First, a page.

This has consequences for our own lives because we’re made in the image and likeness of God. …Once we understand this, the impact of Christ’s response to his enemies becomes clear. Jesus isn’t being clever. He’s not offering a political commentary. He’s making a claim on every human being. He’s saying, “render unto Caesar those things that bear Caesar’s image, but more importantly, render unto God that which bears God’s image”—in other words, you and me. All of us.
There was a time not many years ago when I argued with some of you that it may be more important to support candidates who are dedicated to constitutional liberties such as religious freedom than to elect officials who will advance our specific Catholic values in public policy, and thus set a precedent for candidates who don’t share those values. Specifically, I was worried about a backlash among non-believers if our elected officials pursued a clearly Christian agenda.
Now I’m not so sure. All the strategizing, compromise, and appeasement in the world has not noticeably slowed our culture’s march to the abyss. And it is eye-opening to be reminded that this country’s concept of religious freedom has always had a distinctly Protestant flavor (although one could argue there would be no Protestantism without religious freedom, and no religious freedom without the Catholic church). Our nation’s sole Catholic signatory of the Declaration of Independence, Charles Carroll, was unable to vote because he was “a papist”—even his status as the wealthiest man in colonies could not buy him a ballot.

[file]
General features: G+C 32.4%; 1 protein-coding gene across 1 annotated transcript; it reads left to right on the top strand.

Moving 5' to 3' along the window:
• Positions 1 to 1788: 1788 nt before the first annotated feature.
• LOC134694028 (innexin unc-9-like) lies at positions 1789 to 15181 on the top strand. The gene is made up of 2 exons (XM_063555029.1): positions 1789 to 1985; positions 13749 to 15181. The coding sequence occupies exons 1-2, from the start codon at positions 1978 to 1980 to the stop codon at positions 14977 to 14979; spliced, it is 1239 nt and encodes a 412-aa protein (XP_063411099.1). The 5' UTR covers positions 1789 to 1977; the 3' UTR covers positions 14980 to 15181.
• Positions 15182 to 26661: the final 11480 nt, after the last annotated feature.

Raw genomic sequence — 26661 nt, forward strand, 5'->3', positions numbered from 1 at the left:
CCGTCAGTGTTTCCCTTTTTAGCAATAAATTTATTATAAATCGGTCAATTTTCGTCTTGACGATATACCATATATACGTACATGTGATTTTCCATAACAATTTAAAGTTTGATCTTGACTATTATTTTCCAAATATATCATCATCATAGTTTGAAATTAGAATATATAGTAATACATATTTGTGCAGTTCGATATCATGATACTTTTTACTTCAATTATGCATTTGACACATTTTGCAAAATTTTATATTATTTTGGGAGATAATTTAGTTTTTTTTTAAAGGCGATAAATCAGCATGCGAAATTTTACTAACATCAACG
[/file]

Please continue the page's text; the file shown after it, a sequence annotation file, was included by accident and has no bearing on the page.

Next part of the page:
As a result, devout Catholics have quite naturally banded together. I’ve heard historical St. Michael described as a Catholic town in which Protestant businesses were opened, avoided, and quickly shuttered. On a gut level, this may seem like an injustice and utterly un-American. Yet today, we have elected officials attempting to ban businesses from their communities because the franchisee (or even the company’s founder) does not believe what the official believes.
Finding this parish was providential and has transformed my faith and my family. If we do not protect our communities and preserve our Church—if we do not stand up for the interests of like-minded people—who will? At what point should Catholics take care of our own and seek first to preserve the Church and its teachings?
Archbishop Chaput’s homily continues:
Thinking about the relationship of Caesar and God, religious faith and secular authority, is important. It helps us sort through our different duties as Christians and citizens. But on a deeper level, Caesar is a creature—a creature of this world—and Christ’s message is uncompromising: We should give Caesar nothing of ourselves. Obviously we’re in the world. That means we have obligations of charity and justice to the people with whom we share it. For Christians, patriotism is a virtue. Love of country is an honorable thing. As Chesterton once said, if we build a wall between ourselves and the world, it makes little difference whether we describe ourselves as locked in or locked out.